Welcome to MTV’s The Challenge, Battle of the Stupid Reasons Not to Use Birth Control. Tonight’s challenge is named Katie. She’s from the open spaces of Wyoming, where she gets good grades and four-wheels with babydaddy Joey. She also lives with him, as well as his mom, stepdad and siblings. Which is apparently a good way to get pregnant.
Park. A not-really-very-pregnant-looking Katie, who claims in voiceover to be six months along, walks with Joey to make bologna sandwiches more romantic by putting them on the ground. You know what’s even more romantic? Getting your impregnator to spring for burgers. Or getting MTV to find a local corporate sponsor who will give you some free if you can include a long, lingering shot of their sign. Katie reminds Joey they’ve known each other for a long time, and when she met him he wore girly pants. Always a turn-on.
At least he puts his hat on all the way. You’d hope this would be analogous to his skill in condom use, but you’d be disappointed.
Everybody in this ep seems to be uncomfortably conscious of the cameras. And I’m not saying they’re being fed lines, but possibly they’ve been topic-coached and they’re not very imaginative. Someone needs to give them an improv class.
In the next scene, entitled Hey Friends, Remember When I Told You I Was Pregnant? That Was Nuts, Right? I realize the kids pull their hats down all the way ‘cause it’s Wyoming and probably cold. I was probably too rough on Random Friend Guy’s hat in the minicap. I would probably wear it. Outside. It looks warm.
To Katie’s credit (which I’m desperately trying to build) she notes that she’s lucky that Joey was sort of glad about the pregnancy. Not glad in a getting a new car way, but more like a, “well, at least it’s not two people who hate each other… yet” way.
And then I was like… I hope it doesn’t take 18 years for me to learn this valuable lesson.
Katie’s best friend Veronica is leaving for college in Denver next month, where they were supposed to go together and be roomies. Veronica doesn’t say it out loud, but she’s sort of relieved to have the opportunity to be known as something other than “that Katie girl’s grenade friend.” Katie reassures Veronica and herself that she’ll get to Denver eventually, just not the way she originally wanted to.
Dinner with Katie’s family. Her mom reminds her that babies don’t just stop crying because you’re doing your homework. Here we see a rather unpleasant dynamic between mother and daughter, wherein Mom tries to impart a fact to Katie, Katie tries to say she’ll make the best of it, and mom (possibly correctly) interprets this as Katie not being serious and foolishly expecting everything to go her way. The situation quickly devolves – and the emotion here is pretty genuine – with Katie’s mom losing patience and Katie feeling hurt and disapproved-of by her mom.
I’m totally proud of you. Isn’t it obvious?
This seems like a good place for a commercial. Now those Titanic kids, they had problems.
Here we begin the “Let’s get our own place” saga. Katie voice-overs that Joey doesn’t think they can afford their own place. Because Joey can add zero to zero. They sit in his parents’ living room. “How long are you guys staying here?” asks his stepdad. “Not that I’m gonna kick you out,” he backtracks.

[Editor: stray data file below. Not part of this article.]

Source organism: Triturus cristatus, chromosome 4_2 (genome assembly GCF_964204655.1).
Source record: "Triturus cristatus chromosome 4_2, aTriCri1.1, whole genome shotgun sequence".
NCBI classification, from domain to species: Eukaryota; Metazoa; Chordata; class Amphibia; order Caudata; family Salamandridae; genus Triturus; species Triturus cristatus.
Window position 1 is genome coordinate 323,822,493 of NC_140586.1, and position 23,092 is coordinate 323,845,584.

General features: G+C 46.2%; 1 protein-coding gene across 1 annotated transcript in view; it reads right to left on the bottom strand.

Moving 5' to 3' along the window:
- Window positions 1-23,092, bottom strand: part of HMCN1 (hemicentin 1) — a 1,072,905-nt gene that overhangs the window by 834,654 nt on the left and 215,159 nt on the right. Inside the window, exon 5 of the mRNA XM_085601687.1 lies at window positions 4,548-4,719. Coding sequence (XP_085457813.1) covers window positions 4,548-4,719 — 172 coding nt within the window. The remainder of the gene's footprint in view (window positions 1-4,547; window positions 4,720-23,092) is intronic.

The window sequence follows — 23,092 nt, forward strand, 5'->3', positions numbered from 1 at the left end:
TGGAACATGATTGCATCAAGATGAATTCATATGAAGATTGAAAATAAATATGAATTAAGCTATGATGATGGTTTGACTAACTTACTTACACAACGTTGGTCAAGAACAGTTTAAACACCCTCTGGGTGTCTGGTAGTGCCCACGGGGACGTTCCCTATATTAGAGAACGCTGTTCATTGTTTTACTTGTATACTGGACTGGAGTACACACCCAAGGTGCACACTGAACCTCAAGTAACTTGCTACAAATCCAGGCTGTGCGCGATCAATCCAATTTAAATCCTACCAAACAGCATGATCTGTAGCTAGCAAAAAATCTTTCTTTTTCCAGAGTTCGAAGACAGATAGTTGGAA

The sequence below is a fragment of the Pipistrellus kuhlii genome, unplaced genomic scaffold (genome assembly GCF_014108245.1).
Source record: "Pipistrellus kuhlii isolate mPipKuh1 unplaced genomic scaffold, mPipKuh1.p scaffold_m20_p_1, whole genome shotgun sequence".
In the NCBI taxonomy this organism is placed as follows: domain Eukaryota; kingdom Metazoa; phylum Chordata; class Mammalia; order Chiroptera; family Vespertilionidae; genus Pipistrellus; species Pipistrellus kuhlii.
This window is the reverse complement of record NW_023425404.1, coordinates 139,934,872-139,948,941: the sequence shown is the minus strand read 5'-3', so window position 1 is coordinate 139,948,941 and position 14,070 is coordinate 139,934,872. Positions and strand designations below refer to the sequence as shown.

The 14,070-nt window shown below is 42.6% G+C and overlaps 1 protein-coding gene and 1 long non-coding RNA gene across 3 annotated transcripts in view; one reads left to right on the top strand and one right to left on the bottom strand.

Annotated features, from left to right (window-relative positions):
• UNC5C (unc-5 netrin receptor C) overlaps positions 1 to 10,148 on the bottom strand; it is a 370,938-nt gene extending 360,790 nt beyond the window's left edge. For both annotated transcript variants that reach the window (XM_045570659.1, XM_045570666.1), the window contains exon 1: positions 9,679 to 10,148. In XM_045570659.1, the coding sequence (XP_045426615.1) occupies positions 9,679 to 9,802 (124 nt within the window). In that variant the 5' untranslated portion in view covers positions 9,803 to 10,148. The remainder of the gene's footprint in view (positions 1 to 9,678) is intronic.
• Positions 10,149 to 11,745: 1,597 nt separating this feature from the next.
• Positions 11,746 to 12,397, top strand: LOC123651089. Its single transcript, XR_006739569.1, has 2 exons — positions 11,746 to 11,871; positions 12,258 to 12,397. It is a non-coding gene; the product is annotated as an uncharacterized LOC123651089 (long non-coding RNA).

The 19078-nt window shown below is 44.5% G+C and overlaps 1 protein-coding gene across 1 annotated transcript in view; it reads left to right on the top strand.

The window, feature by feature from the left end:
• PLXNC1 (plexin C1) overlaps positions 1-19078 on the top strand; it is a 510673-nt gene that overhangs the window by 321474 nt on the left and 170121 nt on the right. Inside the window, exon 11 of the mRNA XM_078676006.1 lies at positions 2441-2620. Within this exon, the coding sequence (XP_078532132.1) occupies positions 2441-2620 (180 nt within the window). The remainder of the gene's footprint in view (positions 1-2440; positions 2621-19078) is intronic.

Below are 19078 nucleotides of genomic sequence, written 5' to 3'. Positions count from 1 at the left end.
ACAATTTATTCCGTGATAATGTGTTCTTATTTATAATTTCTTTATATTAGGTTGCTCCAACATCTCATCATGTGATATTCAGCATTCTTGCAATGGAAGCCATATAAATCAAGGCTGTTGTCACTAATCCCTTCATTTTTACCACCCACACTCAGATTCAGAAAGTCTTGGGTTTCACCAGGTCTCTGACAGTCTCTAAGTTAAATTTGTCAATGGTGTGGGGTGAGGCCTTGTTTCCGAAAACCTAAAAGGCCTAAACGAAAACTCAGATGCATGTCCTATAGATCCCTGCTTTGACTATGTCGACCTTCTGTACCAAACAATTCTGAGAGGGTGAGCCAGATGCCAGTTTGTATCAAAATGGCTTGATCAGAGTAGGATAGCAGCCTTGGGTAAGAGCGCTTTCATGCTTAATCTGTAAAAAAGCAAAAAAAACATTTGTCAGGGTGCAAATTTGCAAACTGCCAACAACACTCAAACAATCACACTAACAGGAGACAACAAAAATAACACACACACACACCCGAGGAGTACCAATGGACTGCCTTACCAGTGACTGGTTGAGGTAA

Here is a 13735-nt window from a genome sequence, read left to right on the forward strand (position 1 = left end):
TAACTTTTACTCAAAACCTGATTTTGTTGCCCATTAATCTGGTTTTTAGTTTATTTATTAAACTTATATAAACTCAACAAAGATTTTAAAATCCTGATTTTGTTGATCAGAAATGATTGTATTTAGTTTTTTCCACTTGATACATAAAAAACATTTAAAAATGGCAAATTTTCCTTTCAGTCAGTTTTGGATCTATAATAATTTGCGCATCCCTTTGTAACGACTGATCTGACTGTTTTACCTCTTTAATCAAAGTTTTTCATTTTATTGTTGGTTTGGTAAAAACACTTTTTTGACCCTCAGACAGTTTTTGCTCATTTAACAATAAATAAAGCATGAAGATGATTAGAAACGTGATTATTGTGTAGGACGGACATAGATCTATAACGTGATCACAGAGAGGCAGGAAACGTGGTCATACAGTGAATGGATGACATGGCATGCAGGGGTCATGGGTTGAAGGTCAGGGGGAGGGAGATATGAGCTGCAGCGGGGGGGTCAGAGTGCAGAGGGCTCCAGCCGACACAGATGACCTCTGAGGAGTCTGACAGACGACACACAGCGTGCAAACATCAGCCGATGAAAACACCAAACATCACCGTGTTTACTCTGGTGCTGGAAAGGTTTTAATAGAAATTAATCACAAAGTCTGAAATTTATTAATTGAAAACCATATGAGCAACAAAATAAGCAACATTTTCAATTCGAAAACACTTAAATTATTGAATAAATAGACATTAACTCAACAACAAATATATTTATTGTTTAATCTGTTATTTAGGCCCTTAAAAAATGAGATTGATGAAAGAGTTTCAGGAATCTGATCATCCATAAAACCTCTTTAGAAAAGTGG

Joey assumes his default position.
Katie doesn’t want to impose her child on them. Joey’s trying to get a job in the mines and make a shit-ton of money. Maybe even a fuck-ton. His parents explain about applying for an apartment, and how income-based housing could be a helpful thing. Katie and Joey gaze longingly at the floor.
Since it’s the end of senior year, Katie’s going with her friends to Prom. They’re making it a girls’ night. But first they have to get Katie, who’s still slender for six months (I know, each woman carries differently) into a dress. I’m guessing everyone brought over every dress they ever bought, and maybe some from some friends and sisters. There is failed zippering and you’re-not-fat-ing. She picks a black sparkly one and proceeds to ruin her hair with some crimping. The limo picks them up. Prom gets the animated-drawing treatment, with Katie saying she got a lot of stares and her cartoon feet throbbing, as they do. I feel you on the exhaustion, girl. I’ma need a nap after this recap.
Did I stutter just now about wanting to put on my PJs?
Joey and Katie start filling out their application for income-based housing. They get kind of stuck on the first question: Are you a citizen by birth of the United States? She can’t just let his “yes” go, she has to ask him if he’s sure, at which point he gets confused. She talks about “getting out of here” as if their current situation is unbearable for any reason other than her making it so. Then they argue about whether it’s gonna be all right and when, and who believes it more.
Katie voice-overs that Joey’s “negative” attitude isn’t helping things. Cut the guy some slack, he’s positive enough to land a full-time job. She notes that he’s pulling away, and they show him playing a video game while she watches. Eh, that’s what they do. Some keep it up past 40… um, I’ve heard. Best for both of you if you find your own amusement. Somebody get this girl a laptop. She needs to make a mom blog. There aren’t enough of those. Katie makes some phone calls about apartments. They cost too much. Katie tells Veronica on the phone that she’s alone all the time and it sucks. Veronica repeats it back to her. She asks Joey what he’s doing that night. He’s going to see his dad. She wants to know if he has to do that, or if he could maybe stay home and enjoy her charming company.
Also maybe install some hooks on the walls or a rod across the ceiling.